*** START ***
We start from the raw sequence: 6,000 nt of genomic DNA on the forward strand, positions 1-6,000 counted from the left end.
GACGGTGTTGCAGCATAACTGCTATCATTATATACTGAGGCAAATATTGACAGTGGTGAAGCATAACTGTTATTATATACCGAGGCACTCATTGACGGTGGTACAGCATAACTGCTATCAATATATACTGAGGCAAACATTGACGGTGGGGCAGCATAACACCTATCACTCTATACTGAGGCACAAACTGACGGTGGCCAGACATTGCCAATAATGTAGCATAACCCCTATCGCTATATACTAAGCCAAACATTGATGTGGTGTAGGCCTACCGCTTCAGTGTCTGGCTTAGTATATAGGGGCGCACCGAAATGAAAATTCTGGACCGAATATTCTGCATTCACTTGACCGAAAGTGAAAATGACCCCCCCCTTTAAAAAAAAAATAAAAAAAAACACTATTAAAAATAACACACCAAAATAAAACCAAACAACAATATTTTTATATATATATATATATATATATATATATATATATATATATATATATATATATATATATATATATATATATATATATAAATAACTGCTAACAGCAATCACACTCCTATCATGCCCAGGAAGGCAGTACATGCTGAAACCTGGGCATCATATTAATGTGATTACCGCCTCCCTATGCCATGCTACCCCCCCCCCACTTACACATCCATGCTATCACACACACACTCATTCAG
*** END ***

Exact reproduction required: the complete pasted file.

We start from the raw sequence: 6,000 nt of genomic DNA on the forward strand, positions 1-6,000 counted from the left end.
GACGGTGTTGCAGCATAACTGCTATCATTATATACTGAGGCAAATATTGACAGTGGTGAAGCATAACTGTTATTATATACCGAGGCACTCATTGACGGTGGTACAGCATAACTGCTATCAATATATACTGAGGCAAACATTGACGGTGGGGCAGCATAACACCTATCACTCTATACTGAGGCACAAACTGACGGTGGCCAGACATTGCCAATAATGTAGCATAACCCCTATCGCTATATACTAAGCCAAACATTGATGTGGTGTAGGCCTACCGCTTCAGTGTCTGGCTTAGTATATAGGGGCGCACCGAAATGAAAATTCTGGACCGAATATTCTGCATTCACTTGACCGAAAGTGAAAATGACCCCCCCCTTTAAAAAAAAAATAAAAAAAAACACTATTAAAAATAACACACCAAAATAAAACCAAACAACAATATTTTTATATATATATATATATATATATATATATATATATATATATATATATATATATATATATATATATATATATATATATAAATAACTGCTAACAGCAATCACACTCCTATCATGCCCAGGAAGGCAGTACATGCTGAAACCTGGGCATCATATTAATGTGATTACCGCCTCCCTATGCCATGCTACCCCCCCCCCACTTACACATCCATGCTATCACACACACACTCATTCAG